A recent study estimates that 47% of foreclosed properties are still occupied.
When you first see that stat you may be surprised.
What most people don’t realize is that banks aren’t in the business to own homes.
They are in the business to loan people money. But when they have to foreclose on a house, the bank is forced to own the home until they’re able to sell it to get all or most of their money back.
What they found is that when a Baltimore foreclosed house goes vacant, there is a much greater chance that the house will fall into disrepair. Often times the bank would rather have you in the property even after you stop paying your payments and the foreclosure is started because it wards of vandals and keeps the house in better condition.
There’s been a lot of talk in the media about people living for free after foreclosure and even many stories about banks “abandoning” properties. In those stories, people are avoiding house payments for months, even years.
Living for free sounds great, but it can’t be that simple, right?
No bank would purposely neglect collecting payments. The only way that you get to live without making any payments is when major mistakes are made. It’s possible, and it’s happened before. However, it’s not exactly legal to avoid payments that you owe, and it can get you in serious trouble.
So why are so many foreclosed homes occupied? Staying in the property can help the bank maintain the value of their investment, so it’s actually in their best interests to keep it occupied. Partly because of the ways that the foreclosure laws are structured in MD, banks may ask you to leave while wanting you to stay.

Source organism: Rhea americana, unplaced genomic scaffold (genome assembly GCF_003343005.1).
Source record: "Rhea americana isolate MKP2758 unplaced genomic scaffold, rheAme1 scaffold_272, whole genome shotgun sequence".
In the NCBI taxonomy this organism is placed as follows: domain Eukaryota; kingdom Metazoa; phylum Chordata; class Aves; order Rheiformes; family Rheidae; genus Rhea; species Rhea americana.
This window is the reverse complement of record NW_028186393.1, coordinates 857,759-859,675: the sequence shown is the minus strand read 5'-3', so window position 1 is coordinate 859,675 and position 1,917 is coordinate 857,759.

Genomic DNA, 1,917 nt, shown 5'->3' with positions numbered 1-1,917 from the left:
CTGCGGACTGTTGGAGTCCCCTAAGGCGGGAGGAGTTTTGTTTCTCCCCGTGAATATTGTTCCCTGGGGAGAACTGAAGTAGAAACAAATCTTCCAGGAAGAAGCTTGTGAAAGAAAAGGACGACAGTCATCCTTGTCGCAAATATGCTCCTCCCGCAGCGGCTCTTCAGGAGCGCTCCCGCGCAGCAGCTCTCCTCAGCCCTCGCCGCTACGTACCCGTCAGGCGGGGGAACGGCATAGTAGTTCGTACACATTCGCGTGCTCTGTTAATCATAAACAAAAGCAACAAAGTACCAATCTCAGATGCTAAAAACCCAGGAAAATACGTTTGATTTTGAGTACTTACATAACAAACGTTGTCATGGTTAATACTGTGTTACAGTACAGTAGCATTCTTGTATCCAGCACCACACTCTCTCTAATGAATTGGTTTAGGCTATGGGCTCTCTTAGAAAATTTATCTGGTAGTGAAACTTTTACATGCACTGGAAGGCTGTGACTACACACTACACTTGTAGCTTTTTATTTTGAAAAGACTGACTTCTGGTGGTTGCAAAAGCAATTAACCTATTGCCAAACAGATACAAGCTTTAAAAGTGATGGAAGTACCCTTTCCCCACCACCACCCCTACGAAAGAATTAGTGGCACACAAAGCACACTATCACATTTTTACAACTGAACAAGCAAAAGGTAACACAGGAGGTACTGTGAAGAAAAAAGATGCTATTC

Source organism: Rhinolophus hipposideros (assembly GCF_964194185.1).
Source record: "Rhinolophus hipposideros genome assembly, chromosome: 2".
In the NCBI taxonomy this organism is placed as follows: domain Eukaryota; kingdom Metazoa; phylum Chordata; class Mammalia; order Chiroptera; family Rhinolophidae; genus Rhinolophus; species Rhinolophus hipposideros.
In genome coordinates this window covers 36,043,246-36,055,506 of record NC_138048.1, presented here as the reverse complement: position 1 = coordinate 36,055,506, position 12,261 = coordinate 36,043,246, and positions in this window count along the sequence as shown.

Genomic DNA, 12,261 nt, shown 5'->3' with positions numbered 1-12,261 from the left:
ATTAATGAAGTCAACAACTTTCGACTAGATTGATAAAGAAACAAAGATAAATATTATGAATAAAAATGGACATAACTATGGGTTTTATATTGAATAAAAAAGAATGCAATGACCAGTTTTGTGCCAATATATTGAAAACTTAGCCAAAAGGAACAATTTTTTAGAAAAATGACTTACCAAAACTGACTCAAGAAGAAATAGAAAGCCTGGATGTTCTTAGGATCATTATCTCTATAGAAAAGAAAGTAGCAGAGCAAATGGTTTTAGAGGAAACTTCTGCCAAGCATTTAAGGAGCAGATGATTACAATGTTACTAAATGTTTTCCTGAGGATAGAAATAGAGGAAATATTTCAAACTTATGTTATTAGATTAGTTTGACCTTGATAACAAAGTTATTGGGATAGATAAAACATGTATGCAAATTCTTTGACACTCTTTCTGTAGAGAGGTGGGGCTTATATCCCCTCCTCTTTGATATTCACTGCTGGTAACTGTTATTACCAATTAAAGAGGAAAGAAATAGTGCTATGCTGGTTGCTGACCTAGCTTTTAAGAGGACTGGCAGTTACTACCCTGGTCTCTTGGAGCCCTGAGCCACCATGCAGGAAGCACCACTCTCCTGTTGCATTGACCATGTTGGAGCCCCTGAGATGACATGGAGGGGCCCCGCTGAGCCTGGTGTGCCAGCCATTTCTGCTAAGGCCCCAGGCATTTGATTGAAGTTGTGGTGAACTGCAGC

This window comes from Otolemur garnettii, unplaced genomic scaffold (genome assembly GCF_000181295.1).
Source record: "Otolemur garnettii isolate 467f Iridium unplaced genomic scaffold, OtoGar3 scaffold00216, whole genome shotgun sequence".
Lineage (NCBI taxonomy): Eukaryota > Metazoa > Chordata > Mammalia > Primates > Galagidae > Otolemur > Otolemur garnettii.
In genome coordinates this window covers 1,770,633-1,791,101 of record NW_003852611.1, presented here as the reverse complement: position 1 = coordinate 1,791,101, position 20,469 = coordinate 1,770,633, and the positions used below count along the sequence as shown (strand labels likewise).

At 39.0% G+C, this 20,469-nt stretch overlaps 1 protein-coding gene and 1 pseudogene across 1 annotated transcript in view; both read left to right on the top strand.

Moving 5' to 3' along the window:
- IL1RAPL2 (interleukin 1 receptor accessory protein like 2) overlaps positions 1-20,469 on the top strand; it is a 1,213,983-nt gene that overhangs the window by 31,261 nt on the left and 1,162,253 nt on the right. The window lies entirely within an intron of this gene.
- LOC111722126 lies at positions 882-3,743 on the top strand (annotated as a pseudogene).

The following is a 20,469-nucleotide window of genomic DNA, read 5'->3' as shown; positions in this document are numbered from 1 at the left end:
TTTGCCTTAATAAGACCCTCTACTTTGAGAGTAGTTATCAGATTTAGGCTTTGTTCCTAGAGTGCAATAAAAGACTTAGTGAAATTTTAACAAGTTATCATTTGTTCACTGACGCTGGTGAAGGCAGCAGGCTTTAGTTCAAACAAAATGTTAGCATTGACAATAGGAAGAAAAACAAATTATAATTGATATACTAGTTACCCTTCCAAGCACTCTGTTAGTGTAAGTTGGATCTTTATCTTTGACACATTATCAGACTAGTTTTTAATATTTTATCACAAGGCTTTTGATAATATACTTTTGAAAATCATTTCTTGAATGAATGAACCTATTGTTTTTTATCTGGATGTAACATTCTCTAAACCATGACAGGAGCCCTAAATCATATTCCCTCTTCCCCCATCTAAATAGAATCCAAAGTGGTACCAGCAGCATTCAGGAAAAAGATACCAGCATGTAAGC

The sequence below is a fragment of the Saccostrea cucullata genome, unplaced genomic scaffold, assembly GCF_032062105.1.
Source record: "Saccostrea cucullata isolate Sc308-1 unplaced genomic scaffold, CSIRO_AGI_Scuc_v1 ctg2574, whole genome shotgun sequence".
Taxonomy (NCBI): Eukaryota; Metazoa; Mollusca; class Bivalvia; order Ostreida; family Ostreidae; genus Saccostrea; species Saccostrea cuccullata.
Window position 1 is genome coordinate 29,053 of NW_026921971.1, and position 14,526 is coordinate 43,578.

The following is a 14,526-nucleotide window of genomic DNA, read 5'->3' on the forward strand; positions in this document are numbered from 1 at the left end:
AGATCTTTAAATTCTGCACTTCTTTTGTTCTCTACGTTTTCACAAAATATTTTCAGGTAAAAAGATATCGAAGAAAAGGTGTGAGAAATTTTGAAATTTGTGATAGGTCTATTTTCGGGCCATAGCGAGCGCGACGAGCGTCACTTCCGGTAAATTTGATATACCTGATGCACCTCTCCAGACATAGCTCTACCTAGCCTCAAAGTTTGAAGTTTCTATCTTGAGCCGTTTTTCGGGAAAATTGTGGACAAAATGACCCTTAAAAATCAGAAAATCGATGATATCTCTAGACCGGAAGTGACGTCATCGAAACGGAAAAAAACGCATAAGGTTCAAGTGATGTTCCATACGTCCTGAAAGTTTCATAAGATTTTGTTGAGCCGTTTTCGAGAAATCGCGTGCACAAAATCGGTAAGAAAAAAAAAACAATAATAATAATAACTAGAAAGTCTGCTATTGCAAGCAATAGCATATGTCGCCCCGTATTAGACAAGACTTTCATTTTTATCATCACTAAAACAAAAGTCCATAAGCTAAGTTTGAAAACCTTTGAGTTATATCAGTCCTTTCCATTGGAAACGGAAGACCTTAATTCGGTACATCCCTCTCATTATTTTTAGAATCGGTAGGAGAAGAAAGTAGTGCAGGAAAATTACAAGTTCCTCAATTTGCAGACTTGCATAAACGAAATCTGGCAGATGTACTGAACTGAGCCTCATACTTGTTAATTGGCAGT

There are a few perfectly legal ways to remain in your home, even after foreclosure.
How To Stay In My Home After Foreclosure In Baltimore
Not all these options are available (depending on your situation and your lenders) and you’ll need some expert advice along the way to help you get through.
1) Wait it out. This isn’t the most desirable option but it seems to be increasingly common. You definitely shouldn’t run away and abandon your house when the first notice of default shows up. Remember that the proceedings and the process takes months and sometimes years. It’s not over until it’s over, so don’t give up too early. On the other hand, don’t wait until the sheriff shows up to evict you to start packing up your stuff.
2) Go to court. In very rare cases, judges are granting stays and delaying evictions. This is really only a valid option if you (and your attorneys) can prove that the bank has neglected a legal requirement during the foreclosure process. During the past few years, a lot of fraudulent behavior at banks has been uncovered so we may see an increasing trend of using the courts to stop foreclosure. Fighting banks with lawyers is very difficult, expensive and time-consuming, even if you’ve got a perfect case (most people don’t stand a chance).
3) Propose a move-out bonus. Often buyers of occupied foreclosure properties spend thousands of dollars on lawyers and other costs of eviction, so why not save everyone the time and expense by taking some of that money yourself? It’s known as “cash for keys”. It sounds a little greedy, but greasing the wheels does help everything to run smooth. Plus, you can help out the bank and the buyers by not abandoning the house to squatters before they’re ready to take possession.
4) Rent it back. It may sound crazy, but some banks are willing to take on previous homeowners as tenants in their property. That’s only a short-term fix, as they’ll want your agreement to vacate the premises as soon as they find someone to purchase the property. In some cases, we can even purchase the property and rent it back to you.
It’s great to explore your options. We help homeowners like you to find creative solutions.
We can’t help everyone, but we might be able to help you.
We buy local Baltimore MD houses like yours from people who need to sell fast.